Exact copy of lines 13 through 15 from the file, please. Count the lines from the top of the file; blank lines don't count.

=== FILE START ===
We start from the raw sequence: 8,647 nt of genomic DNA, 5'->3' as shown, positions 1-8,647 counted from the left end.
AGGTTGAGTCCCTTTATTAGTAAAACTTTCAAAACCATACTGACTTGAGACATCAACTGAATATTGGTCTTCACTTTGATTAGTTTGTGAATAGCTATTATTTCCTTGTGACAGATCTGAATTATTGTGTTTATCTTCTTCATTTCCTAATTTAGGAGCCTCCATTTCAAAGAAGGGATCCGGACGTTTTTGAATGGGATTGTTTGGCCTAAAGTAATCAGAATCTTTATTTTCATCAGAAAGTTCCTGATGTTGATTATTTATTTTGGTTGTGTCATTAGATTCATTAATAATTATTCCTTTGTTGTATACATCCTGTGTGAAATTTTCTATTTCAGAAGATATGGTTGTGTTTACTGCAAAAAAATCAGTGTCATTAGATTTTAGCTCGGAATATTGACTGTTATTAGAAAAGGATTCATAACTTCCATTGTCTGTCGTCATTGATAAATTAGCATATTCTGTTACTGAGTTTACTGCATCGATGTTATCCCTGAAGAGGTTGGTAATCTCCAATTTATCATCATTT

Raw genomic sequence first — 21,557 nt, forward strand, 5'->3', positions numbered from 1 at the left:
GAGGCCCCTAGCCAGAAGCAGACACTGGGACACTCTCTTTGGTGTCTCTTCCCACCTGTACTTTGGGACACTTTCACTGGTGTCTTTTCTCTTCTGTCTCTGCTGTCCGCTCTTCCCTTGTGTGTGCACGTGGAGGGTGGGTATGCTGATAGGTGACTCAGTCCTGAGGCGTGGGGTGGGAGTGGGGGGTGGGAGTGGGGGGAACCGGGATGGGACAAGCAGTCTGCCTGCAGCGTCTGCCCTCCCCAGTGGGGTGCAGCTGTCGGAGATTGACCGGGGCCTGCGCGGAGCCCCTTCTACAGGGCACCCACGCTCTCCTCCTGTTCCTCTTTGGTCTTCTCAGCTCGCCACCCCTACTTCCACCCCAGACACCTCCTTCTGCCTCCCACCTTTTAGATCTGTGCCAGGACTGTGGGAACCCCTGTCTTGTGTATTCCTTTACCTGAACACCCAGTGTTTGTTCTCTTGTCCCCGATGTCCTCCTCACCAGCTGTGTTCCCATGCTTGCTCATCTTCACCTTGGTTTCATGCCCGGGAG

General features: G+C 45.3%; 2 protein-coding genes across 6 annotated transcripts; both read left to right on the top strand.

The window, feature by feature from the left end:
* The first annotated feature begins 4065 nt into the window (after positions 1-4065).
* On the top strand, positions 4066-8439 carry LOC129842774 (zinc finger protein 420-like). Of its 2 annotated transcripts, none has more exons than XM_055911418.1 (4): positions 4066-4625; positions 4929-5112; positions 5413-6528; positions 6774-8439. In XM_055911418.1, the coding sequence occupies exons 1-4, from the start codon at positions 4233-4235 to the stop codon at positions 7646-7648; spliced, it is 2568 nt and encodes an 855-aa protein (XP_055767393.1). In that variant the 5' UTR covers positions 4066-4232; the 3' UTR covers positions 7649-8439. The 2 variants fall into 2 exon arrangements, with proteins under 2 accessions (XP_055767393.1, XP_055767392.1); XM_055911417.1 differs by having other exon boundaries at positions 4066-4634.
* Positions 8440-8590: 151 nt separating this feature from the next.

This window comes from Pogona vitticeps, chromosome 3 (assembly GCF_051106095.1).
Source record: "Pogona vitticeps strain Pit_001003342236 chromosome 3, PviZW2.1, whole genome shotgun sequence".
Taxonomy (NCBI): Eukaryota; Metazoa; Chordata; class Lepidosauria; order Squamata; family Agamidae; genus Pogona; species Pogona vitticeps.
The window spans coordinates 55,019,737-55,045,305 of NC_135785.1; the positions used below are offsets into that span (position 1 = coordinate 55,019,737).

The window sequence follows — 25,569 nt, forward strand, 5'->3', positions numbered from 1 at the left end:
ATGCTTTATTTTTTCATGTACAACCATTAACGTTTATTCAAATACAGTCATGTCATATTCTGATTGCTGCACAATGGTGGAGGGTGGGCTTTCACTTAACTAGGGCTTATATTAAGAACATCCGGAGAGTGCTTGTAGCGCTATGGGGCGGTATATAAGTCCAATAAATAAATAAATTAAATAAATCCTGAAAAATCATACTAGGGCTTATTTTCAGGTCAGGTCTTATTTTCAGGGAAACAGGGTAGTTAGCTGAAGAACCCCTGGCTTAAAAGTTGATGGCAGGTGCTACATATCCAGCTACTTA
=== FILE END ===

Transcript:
The window spans coordinates 55,019,737-55,045,305 of NC_135785.1; the positions used below are offsets into that span (position 1 = coordinate 55,019,737).

The window sequence follows — 25,569 nt, forward strand, 5'->3', positions numbered from 1 at the left end:
ATGCTTTATTTTTTCATGTACAACCATTAACGTTTATTCAAATACAGTCATGTCATATTCTGATTGCTGCACAATGGTGGAGGGTGGGCTTTCACTTAACTAGGGCTTATATTAAGAACATCCGGAGAGTGCTTGTAGCGCTATGGGGCGGTATATAAGTCCAATAAATAAATAAATTAAATAAATCCTGAAAAATCATACTAGGGCTTATTTTCAGGTCAGGTCTTATTTTCAGGGAAACAGGGTAGTTAGCTGAAGAACCCCTGGCTTAAAAGTTGATGGCAGGTGCTACATATCCAGCTACTTA